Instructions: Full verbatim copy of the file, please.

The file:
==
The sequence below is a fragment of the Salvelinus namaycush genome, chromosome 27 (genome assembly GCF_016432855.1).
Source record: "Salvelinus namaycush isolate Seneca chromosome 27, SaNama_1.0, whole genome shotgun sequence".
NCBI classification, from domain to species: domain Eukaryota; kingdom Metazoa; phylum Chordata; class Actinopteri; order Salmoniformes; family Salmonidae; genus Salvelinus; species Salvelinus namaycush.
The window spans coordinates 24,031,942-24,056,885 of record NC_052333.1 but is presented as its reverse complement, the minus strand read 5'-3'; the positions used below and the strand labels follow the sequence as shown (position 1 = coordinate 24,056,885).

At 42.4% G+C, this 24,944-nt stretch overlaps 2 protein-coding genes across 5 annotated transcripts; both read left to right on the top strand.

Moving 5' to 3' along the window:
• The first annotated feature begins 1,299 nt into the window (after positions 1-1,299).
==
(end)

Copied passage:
The sequence below is a fragment of the Salvelinus namaycush genome, chromosome 27 (genome assembly GCF_016432855.1).
Source record: "Salvelinus namaycush isolate Seneca chromosome 27, SaNama_1.0, whole genome shotgun sequence".
NCBI classification, from domain to species: domain Eukaryota; kingdom Metazoa; phylum Chordata; class Actinopteri; order Salmoniformes; family Salmonidae; genus Salvelinus; species Salvelinus namaycush.
The window spans coordinates 24,031,942-24,056,885 of record NC_052333.1 but is presented as its reverse complement, the minus strand read 5'-3'; the positions used below and the strand labels follow the sequence as shown (position 1 = coordinate 24,056,885).

At 42.4% G+C, this 24,944-nt stretch overlaps 2 protein-coding genes across 5 annotated transcripts; both read left to right on the top strand.

Moving 5' to 3' along the window:
• The first annotated feature begins 1,299 nt into the window (after positions 1-1,299).